City University of Hong Kong

CityU Institutional Repository >
3_CityU Electronic Theses and Dissertations >
ETD - Dept. of Biology and Chemistry  >
BCH - Doctor of Philosophy  >

Please use this identifier to cite or link to this item:

Title: Degradation of polycyclic aromatic hydrocarbons (PAHs) by mangrove sediment fungi
Other Titles: Hong shu lin di zhi zhen jun dui duo huan fang jing hua he wu de jiang jie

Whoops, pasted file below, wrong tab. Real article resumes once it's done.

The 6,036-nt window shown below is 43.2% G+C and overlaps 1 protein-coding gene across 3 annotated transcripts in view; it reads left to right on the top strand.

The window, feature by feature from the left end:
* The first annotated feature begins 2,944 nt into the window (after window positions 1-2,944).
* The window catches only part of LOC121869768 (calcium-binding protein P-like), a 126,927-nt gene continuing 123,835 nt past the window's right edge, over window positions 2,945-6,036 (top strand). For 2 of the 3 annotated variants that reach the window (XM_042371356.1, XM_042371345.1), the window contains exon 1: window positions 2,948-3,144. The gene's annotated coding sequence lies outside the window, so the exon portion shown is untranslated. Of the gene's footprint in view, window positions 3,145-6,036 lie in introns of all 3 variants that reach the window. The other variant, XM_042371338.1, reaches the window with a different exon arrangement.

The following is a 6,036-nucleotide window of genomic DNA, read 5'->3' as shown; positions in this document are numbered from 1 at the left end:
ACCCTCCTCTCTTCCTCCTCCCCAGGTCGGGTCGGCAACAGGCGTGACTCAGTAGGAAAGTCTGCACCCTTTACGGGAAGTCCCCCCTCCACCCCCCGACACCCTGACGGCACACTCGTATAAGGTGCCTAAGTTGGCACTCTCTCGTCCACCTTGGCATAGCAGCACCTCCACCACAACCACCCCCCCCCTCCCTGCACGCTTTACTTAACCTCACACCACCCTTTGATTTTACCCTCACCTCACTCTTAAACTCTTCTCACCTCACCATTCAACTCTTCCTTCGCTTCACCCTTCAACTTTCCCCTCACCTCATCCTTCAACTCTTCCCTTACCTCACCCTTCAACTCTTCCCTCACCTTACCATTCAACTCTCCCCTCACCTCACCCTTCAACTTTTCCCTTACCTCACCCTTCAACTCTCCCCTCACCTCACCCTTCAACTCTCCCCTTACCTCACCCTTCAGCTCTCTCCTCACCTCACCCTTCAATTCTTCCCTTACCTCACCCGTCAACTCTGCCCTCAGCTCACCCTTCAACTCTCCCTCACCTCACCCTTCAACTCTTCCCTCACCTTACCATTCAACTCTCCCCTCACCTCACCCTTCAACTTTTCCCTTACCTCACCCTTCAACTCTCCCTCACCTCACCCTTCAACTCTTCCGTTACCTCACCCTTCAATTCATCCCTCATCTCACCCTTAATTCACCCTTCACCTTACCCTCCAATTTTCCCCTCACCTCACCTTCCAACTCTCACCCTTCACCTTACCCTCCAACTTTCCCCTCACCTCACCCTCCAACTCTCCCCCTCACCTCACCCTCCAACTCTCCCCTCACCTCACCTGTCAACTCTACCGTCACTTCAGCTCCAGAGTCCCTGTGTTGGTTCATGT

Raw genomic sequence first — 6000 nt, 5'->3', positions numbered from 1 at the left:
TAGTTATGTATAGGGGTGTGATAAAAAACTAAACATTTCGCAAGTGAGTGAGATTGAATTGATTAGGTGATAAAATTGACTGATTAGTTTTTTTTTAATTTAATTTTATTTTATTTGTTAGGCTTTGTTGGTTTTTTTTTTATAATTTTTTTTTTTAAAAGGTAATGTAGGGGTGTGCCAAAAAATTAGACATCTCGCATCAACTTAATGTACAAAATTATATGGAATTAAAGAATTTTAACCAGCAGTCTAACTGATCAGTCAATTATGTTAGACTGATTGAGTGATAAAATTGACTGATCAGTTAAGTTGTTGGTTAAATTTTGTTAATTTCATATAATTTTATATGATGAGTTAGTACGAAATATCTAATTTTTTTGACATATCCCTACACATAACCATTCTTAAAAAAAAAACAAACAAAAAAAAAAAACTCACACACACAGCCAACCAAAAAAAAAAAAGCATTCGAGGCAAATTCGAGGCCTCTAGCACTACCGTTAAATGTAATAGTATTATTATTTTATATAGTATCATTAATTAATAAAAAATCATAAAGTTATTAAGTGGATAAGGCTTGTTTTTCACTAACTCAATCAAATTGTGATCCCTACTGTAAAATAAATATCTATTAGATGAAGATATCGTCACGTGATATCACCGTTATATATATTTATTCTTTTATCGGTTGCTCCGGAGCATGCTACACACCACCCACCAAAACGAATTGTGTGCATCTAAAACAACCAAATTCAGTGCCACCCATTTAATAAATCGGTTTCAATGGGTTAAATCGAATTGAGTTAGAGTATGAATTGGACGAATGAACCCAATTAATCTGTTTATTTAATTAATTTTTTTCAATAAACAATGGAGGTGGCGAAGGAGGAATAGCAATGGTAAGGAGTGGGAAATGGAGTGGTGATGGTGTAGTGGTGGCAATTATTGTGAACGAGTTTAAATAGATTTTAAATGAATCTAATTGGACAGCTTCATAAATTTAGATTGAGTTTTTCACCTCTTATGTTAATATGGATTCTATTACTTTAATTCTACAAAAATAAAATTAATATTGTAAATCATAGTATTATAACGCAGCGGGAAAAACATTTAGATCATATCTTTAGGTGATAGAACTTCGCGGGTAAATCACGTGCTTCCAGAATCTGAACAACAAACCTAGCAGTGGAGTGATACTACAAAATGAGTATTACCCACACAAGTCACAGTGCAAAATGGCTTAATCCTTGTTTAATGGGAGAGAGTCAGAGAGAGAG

Authors: Wu, Yirui (吳奕瑞)
Department: Department of Biology and Chemistry
Degree: Doctor of Philosophy
Issue Date: 2010
Publisher: City University of Hong Kong
Subjects: Polycyclic aromatic hydrocarbons -- Biodegradation.
Mangrove soils -- Microbiology.
Notes: CityU Call Number: QD341.H9 W8 2010
xxi, 206, [12] leaves : ill. (some col.) 30 cm.
Thesis (Ph.D.)--City University of Hong Kong, 2010.
Includes bibliographical references (leaves 162-201)
Type: thesis